Modern Times - UPSP Collaboration
This is the second highlight post for the Collaborations that I manage on Urban Picnic Street Photography. I take a lot of pride in the work that I put into these processes and I like the fact that I can share a little snippet of them here on my own page. The collaboration this month was between Peter Kool and Larry Hallegua. Two great photographers, and also a couple of stand up guys that were a pleasure to work with. I get to make some great contacts through this process, and this one was no different.
Both Peter and Larry created some stand out photographs in the set they sent for final publishing. I thought I would follow the same formula as the TEXT post and just make a few quick comments on one of each of the guys images. Both the guys are Charlie Chaplain fans, so this is where the theme idea came from. It sprouted from a discussion around commercialism in the current times. I thought the ability to link it to something that both artists were passionate about in a round about way was very clever.
The image above is one of Peters shots. Peter has this whimsical style that flows through all of his work. It was impressive to see the same style transfer to such a clearly defined interpretation of the theme. The ability for Peter to find this scene where the old and the new mixed together to form an image where the reader is unsure if the subject is the strange 'modern' human character in the shop, or the poster on the wall of Audrey Hepburn. Not quite the Chaplain era, but close enough. That transition from old to new set in a well framed image is just wonderful, and a great interpretation of the theme.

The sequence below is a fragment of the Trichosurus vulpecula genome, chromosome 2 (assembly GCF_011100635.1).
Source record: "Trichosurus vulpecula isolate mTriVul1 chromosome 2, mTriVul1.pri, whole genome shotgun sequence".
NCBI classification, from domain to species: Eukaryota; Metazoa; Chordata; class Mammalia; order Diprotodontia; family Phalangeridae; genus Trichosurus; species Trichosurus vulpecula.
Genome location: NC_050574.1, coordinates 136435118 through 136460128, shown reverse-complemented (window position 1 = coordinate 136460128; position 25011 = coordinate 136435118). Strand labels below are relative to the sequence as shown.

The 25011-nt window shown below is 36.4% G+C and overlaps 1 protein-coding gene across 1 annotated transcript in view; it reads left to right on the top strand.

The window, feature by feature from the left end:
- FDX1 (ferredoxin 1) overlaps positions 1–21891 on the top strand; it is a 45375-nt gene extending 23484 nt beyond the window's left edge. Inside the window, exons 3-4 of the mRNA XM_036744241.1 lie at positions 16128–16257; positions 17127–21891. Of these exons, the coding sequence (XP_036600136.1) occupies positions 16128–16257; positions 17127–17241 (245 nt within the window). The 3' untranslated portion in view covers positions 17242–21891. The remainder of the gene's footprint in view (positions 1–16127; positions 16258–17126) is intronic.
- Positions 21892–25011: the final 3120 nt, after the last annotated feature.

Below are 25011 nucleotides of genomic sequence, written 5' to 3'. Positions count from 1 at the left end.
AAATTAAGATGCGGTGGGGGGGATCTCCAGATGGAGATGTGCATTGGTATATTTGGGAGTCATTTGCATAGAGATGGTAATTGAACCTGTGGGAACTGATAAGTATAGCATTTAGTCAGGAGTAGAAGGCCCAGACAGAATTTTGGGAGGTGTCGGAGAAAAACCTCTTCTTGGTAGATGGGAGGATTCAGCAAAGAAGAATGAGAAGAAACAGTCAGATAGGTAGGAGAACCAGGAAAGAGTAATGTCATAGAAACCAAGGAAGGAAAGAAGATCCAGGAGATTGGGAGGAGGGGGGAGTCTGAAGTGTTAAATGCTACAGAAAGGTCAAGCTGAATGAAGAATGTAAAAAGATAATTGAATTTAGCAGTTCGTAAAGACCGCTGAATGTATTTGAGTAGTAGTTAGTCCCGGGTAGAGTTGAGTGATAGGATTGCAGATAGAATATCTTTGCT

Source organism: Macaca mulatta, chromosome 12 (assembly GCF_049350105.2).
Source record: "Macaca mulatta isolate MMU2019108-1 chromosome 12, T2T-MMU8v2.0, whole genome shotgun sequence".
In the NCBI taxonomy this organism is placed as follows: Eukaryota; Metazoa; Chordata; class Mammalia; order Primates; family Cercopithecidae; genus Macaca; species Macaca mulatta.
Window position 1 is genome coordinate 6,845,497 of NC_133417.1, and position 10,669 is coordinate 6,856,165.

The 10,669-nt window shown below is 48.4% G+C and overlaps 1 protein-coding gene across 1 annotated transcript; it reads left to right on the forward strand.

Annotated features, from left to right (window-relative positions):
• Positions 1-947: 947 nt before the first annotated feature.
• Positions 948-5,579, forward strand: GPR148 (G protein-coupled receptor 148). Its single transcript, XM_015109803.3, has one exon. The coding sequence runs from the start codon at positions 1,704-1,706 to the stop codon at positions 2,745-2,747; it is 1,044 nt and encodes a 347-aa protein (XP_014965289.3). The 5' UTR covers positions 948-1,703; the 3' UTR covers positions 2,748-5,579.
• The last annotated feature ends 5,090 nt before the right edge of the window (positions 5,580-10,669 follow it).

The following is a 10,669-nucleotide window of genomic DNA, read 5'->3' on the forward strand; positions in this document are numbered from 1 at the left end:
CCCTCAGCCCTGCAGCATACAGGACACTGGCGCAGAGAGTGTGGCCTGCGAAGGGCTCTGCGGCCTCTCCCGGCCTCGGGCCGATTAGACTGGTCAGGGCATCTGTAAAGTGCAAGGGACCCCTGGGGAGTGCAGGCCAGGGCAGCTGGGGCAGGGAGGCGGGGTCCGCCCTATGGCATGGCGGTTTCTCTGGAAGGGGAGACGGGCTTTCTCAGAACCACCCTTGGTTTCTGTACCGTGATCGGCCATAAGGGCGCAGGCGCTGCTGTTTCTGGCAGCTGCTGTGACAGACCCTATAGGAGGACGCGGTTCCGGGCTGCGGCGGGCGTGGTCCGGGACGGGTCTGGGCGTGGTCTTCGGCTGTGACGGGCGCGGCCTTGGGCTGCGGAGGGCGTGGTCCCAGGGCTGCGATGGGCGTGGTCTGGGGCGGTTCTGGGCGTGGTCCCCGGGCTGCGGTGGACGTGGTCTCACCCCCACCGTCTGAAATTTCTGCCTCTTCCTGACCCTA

Larry also submitted some great work, and there was a strong contrast between his work and Peters. I really like the fact that we get such a diverse range of image from the guys in these processes. The header image is also one of Larrys, and was also a great shot.
The simple image of the man in the window of a hair salon removing a poster is really well executed. The reflections on the window and the burst from the sun really work well to bring some light to the image, with the shadow on the mans face managing to add a little intrigue. The posture and pose of the woman on the posted is so removed from the feel of the rest of the image for some reason. She looks just a little too classy and 'modern' for this particular place.
I would like to thank the two guys for working together to get a great outcome. If you would like to see the whole post then click on over to the full post to read the interview between Peter and Larry HERE...